Our one minute and 54 seconds seconds of fame

vims-floway.jpgOK, fame would be overstating it, even on a local level. But we did get air. At any rate, Check out last night’s green energy link on WVEC-TV 13. Now it’s looking forward to actually doing the work . . .

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About Emmett Duffy

I am a Natural Patriot and an ecologist with expertise in biodiversity and its importance to human society. My day job is Professor of Marine Science at the College of William and Mary in Virginia.
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5 Responses to Our one minute and 54 seconds seconds of fame

  1. Andrew Dessler says:

    Nice! Hard hitting piece: “Jet fuel has a lot of characteristics.” That’s journalism. Hope all’s well with you.

  2. Emmett Duffy says:

    Hey Andy — great to hear from you! I don’t understand what you mean – jet fuel does have a lot characteristics!

    Seriously, I winced when I heard that one too. That indeed is journalism. But I thought she did a good job generally getting an appropriate message out, given that reporters in our area are, on the whole, not intimately engaged with science.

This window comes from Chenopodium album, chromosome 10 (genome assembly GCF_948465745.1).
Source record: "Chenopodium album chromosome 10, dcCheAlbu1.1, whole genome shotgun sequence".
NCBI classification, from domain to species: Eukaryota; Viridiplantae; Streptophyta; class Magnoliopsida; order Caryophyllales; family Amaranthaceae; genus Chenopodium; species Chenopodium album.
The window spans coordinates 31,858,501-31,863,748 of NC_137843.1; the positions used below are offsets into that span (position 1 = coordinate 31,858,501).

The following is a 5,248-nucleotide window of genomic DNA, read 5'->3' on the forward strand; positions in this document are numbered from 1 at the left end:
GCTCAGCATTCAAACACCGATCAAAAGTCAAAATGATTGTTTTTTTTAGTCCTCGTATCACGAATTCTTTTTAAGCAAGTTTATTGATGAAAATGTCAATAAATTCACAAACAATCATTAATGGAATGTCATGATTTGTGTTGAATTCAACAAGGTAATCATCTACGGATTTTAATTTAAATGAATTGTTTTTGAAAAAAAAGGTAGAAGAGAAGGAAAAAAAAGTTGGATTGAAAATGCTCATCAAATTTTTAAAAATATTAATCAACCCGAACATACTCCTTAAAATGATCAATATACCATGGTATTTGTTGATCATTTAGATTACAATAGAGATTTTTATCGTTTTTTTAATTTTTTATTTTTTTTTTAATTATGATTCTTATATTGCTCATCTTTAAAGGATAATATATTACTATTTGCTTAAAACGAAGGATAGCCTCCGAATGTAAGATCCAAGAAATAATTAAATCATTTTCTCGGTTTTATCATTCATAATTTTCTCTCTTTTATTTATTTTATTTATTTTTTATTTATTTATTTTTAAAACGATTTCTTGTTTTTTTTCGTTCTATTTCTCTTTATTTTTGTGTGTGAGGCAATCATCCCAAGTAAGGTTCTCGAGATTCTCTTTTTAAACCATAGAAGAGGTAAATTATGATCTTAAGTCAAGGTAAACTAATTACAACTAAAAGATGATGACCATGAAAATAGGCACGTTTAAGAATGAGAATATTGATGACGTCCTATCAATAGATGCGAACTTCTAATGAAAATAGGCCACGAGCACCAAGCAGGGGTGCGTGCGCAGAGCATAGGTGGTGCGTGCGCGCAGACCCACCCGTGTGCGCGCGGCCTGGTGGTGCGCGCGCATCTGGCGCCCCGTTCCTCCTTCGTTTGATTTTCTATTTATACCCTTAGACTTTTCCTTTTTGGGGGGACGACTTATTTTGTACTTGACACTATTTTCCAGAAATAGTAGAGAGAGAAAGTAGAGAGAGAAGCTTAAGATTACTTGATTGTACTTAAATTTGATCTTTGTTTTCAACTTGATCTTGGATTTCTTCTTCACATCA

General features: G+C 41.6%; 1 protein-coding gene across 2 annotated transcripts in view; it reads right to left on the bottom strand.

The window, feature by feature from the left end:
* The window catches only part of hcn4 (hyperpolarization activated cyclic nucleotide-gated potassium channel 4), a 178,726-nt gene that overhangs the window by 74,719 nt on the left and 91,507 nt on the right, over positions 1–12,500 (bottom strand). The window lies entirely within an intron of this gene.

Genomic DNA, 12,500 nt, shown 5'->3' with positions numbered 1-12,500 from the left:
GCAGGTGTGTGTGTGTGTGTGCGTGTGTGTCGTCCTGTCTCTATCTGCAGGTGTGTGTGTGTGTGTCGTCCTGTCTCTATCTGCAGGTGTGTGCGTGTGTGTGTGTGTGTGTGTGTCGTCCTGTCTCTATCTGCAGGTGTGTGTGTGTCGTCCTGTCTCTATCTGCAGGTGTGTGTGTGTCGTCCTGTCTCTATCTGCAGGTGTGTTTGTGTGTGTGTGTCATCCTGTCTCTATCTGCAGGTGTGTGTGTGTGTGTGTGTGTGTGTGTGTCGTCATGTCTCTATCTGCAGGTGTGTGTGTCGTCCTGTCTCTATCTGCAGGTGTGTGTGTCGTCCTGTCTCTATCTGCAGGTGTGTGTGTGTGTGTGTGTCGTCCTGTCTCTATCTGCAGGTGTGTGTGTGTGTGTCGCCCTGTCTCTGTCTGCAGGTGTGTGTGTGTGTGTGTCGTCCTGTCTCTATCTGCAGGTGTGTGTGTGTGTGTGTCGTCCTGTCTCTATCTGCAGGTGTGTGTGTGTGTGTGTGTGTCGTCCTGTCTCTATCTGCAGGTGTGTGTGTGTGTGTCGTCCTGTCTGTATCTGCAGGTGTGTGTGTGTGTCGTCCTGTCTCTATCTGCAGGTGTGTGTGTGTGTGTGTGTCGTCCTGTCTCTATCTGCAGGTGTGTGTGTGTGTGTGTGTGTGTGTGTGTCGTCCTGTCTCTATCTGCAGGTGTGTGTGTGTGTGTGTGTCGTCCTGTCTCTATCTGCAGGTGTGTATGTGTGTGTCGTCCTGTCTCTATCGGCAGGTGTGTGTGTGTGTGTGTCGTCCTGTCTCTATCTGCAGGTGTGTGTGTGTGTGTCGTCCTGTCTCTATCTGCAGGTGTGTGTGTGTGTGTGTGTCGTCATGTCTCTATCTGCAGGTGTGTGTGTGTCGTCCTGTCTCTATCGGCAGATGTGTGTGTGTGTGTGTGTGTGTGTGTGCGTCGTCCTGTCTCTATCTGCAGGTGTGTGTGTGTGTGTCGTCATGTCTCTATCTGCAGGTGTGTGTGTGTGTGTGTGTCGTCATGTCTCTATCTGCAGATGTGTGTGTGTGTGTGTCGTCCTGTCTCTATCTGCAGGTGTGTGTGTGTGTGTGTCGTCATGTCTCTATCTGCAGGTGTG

3. Eric Holm says:

    Given the limitations of a 2 min piece, I thought it was pretty substantial. The reporter probably just left out a word or phrase out on the jet fuel bit. It sounds as if you have been successful in generating interest within DoD?

  4. Emmett Duffy says:

    Thanks Eric. She did seem to imply that we were on the DoD gravy train but I think that was spun out of my mentioning that the Navy had just signed a contract (with Solazyme in San Diego, I think) to provide algal fuel for jets and even ships. Hope we can get a little of that action too!

  5. Eric Holm says:

    Thanks for the pointer Emmett. Solazyme’s website indicates a multimillion dollar contract for the ship fuel and $200K for the jet fuel. Skimming their website, it appears they have developed just a potentially more efficient (?) way of turning terrestrial plant material into fuel, as opposed to your approach which would seem to eliminate the terrestrial biomass altogether. I don’t know anything about this field of research, but have to believe that if there were the potential for significant differences in the efficiencies of the two processes, someone ought to be interested in learning that.

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